Man forcibly removed from oversold United flight

Bridges, of Louisville, told The (Louisville) Courier-Journal hat after the passengers had boarded the flight to Louisville, Kentucky, they were told that four volunteers were needed to give up their seats for stand-by United employees who needed to be in Louisville on Monday for a flight.

"Flight 3411 from Chicago to Louisville was overbooked".

Other passengers on Flight 3411 are heard saying, "Please, my God", "What are you doing?"

One couple was selected and left.

Several people traveling aboard a United Airlines flight from Chicago to Louisville on Sunday have shared disturbing video footage of a fellow passenger being pulled off the plane against his will.

The man said he needed to be in Louisville on Monday to meet with his patients.

Audra Bridges told the Louisville Courier-Journal that the flight was overbooked and passengers were offered $400 and a free hotel room in exchange for their seat.

When another passenger refused to give up his seat, saying he was a doctor and needed to get to work the following day, the airline called airport security to forcibly remove him-and it certainly used force.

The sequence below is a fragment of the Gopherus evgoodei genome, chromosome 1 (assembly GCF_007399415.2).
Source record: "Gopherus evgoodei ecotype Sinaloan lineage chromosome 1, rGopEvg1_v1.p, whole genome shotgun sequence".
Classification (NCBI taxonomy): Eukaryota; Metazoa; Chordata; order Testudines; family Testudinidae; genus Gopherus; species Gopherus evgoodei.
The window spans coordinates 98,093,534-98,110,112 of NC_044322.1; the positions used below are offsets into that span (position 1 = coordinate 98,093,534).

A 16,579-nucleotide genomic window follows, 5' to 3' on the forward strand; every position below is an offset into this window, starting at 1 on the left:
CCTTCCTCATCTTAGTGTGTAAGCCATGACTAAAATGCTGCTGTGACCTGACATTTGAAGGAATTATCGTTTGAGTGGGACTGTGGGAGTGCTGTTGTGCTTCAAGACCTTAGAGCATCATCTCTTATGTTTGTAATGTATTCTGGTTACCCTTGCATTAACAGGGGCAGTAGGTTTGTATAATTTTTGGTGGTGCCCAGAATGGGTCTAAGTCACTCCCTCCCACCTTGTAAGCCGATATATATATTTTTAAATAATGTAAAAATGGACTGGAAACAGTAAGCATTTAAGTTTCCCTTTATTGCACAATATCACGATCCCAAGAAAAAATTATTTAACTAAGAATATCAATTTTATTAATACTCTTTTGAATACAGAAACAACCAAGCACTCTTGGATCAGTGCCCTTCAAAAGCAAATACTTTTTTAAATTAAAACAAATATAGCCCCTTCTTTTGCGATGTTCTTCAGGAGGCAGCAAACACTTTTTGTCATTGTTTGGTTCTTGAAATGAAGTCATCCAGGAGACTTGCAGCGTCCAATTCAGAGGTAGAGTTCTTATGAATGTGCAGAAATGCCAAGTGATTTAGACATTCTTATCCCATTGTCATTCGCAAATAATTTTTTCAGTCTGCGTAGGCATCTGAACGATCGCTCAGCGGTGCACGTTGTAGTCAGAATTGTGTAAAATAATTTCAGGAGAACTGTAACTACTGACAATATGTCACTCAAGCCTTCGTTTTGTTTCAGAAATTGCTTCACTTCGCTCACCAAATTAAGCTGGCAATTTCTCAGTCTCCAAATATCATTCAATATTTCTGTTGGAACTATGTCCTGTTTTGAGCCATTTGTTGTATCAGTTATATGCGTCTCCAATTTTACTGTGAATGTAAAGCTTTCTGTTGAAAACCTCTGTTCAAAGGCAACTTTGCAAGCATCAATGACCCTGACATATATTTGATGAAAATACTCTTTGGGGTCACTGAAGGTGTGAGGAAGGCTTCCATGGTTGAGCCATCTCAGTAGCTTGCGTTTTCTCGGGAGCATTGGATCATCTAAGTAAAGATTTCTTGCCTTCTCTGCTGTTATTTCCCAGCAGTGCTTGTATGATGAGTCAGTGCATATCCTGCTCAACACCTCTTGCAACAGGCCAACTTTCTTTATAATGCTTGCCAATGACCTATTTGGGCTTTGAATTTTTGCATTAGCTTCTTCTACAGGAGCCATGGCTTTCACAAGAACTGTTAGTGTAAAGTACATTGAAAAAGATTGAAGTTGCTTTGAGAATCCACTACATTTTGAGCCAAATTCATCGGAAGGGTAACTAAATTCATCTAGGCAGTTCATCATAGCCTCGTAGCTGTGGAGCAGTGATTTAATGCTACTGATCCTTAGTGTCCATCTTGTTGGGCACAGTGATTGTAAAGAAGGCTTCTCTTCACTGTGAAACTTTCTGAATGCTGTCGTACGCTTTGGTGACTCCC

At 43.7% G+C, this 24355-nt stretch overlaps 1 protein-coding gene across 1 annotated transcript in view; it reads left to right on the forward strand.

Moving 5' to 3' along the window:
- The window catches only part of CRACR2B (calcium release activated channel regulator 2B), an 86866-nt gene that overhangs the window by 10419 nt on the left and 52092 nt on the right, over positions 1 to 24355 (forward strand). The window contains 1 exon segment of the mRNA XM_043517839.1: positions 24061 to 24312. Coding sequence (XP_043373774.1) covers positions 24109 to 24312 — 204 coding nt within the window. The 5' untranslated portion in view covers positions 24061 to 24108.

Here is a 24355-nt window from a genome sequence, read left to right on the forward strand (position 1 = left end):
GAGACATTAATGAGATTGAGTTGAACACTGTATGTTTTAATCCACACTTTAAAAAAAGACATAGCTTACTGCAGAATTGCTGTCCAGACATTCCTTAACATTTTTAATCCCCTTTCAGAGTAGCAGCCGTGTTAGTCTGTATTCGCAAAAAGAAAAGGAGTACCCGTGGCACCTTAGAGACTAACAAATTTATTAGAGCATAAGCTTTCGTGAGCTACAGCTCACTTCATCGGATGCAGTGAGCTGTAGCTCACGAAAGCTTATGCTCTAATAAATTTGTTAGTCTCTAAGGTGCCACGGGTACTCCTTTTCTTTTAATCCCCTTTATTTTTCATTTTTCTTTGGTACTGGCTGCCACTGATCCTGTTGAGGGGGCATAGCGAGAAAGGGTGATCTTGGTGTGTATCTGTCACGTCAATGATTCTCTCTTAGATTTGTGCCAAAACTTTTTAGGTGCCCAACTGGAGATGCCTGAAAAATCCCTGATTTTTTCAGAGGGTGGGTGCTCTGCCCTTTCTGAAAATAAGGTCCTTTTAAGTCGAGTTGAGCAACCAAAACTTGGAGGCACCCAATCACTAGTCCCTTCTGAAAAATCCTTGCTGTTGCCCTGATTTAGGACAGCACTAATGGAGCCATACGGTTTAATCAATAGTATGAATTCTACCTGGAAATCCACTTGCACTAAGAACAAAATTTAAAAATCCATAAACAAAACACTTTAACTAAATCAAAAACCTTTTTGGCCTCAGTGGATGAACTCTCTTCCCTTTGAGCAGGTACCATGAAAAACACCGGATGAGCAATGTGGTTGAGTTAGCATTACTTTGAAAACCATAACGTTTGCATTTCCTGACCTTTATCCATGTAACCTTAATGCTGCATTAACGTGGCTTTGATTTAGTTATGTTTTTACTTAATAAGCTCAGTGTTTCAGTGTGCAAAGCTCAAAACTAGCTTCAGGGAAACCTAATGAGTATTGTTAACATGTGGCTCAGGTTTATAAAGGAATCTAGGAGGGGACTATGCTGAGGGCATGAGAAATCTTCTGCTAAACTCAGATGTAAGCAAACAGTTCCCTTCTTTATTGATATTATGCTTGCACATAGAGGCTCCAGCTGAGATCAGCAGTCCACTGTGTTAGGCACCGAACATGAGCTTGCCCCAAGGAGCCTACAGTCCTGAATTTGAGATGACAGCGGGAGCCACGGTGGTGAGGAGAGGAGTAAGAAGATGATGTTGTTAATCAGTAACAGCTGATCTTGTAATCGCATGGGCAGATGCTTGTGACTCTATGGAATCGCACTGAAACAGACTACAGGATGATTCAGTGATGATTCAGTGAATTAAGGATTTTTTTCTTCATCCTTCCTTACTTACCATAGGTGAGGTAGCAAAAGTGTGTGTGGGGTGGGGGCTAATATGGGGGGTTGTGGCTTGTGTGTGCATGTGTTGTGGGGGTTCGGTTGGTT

Another video of the incident posted to Twitter shows the man's face looking bruised and bloodied as he is dragged along the aisle.

The offer was increased to $800, but no one volunteered. Police were called after one passenger refused to leave the plane.

It was another example of bad press and negative social media coverage for the airline, after an incident in late March when two teenage girls were denied boarding a flight in Denver because they wore leggings. And the reason? The flight was overbooked.

At this point, a man was forcibly removed by security in violent fashion.

He managed to get back on the plane and ran to the back where he seemed disoriented.

United Airlines issued a statement Sunday saying, "After our team looked for volunteers, one customer refused to leave the aircraft voluntarily, and law enforcement was asked to come to the gate".

When they bump passengers, airlines are required to give those passengers a written description of their compensation rights. We apologize for the overbook situation'.

Bridges' wife told him she saw the man taken away on a stretcher, he said.

Traveler reached out to the Transportation Security Administration for details on the passenger removed from the plane and for further details on the incident, but as of publish time, TSA had not responded to inquiries. Bridges said when the flight did depart a United employee apologized to passengers.